This book argues that traditional complaint-based antidiscrimination laws are inherently inadequate to respond to systemic discrimination in employment. It examines the mechanisms and characteristics of systemic discrimination and the shortcomings of complaint-based laws. Yet these characteristics can also inform employers and government authorities of the kinds of preventive action that help alleviate systemic discrimination at the workplace.
In its search for a rational government policy response to systemic discrimination, the book evaluates selected legal regimes which impose proactive obligations on employers to promote equality at the workplace. Proactive regimes are regulatory in nature, rather than adjudicatory. They induce employer compliance through technical assistance, dialogue and regulatory pressure, rather than court orders. By examining the key elements of these regimes the author explains why some proactive regimes function better than others, and why proactive regimes function better than complaint-based laws in addressing systemic discrimination.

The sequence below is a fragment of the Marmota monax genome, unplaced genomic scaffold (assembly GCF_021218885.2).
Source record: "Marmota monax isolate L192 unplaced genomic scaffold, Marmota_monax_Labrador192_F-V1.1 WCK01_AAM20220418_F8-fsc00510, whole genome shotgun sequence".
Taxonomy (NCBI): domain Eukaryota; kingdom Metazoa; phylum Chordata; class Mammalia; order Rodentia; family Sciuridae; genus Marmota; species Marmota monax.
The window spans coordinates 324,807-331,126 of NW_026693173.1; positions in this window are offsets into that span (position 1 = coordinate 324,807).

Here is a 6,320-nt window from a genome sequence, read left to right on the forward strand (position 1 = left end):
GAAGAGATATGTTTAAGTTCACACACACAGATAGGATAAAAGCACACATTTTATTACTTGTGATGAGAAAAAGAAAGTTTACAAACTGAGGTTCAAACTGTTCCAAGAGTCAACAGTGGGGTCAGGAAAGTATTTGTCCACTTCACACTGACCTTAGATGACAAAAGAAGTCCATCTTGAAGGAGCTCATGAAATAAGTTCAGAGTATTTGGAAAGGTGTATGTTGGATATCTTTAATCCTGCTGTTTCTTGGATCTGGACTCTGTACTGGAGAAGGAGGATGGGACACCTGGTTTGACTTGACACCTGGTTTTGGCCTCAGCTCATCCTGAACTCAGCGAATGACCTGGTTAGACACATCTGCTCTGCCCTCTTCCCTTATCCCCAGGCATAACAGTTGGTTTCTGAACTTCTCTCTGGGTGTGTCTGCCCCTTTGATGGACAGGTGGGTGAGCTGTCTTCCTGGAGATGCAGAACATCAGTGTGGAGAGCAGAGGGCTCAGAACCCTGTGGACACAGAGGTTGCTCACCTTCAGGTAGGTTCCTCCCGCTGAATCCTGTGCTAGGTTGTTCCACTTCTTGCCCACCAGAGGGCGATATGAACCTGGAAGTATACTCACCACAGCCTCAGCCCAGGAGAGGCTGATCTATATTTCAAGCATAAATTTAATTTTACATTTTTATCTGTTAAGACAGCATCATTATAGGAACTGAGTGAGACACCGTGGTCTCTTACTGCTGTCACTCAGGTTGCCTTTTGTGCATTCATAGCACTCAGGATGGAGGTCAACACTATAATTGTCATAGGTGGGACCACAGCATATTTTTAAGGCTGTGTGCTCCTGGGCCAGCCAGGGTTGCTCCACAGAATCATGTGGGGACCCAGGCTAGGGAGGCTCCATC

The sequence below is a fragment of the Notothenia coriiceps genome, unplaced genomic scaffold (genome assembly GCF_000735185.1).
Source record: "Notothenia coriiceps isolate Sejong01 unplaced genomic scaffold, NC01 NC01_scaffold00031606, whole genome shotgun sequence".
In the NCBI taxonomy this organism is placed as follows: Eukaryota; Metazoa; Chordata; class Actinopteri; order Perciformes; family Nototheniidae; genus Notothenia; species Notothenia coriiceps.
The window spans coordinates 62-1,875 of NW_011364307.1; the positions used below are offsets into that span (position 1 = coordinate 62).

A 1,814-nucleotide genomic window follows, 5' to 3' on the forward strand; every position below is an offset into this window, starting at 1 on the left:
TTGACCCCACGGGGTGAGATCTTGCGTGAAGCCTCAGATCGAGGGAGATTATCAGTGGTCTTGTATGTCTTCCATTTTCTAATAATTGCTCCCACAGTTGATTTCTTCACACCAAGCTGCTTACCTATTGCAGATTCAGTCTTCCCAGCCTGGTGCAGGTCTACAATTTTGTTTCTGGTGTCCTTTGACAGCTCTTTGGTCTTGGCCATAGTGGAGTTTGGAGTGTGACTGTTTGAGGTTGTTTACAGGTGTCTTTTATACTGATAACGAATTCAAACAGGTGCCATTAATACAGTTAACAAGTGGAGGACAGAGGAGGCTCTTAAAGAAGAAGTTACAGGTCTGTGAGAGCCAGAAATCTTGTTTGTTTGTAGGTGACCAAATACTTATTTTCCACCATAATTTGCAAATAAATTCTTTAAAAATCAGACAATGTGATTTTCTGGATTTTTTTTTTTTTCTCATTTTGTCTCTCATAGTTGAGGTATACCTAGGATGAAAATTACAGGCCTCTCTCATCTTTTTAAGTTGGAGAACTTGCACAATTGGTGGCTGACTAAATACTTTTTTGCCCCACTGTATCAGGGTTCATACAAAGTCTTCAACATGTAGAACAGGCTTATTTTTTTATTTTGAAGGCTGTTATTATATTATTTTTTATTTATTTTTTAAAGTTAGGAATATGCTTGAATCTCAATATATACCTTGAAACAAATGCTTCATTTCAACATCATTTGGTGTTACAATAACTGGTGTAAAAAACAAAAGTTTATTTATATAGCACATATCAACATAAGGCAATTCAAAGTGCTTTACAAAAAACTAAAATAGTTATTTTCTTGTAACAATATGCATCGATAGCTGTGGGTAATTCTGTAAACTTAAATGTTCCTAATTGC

Ronald Craig is a researcher at the Norwegian Centre for Human Rights, which is a part of the Law Faculty at the University of Oslo. Dr. Craig has his legal education from both the USA and Norway.
Table of contents
2. The Concept of Discrimination;
3. Systemic Discrimination in Employment;
4. The Limits of Complaint-Based Approaches in Addressing Systemic Discrimination in Employment;
5. Ethnic Equality in Employment;
6. Proactive Obligations to Promote Equality in Employment: An Introduction;
7. Statutory-Based Proactive Obligations to Promote Equality in Employment: Five Approaches;
8. Contract-Based Proactive Obligations to Promote Equality in Employment: Four Approaches;
9. A Rational Government Policy Response to Systemic Ethnic Discrimination in Employment;
10. Conclusion; Bibliography; Index.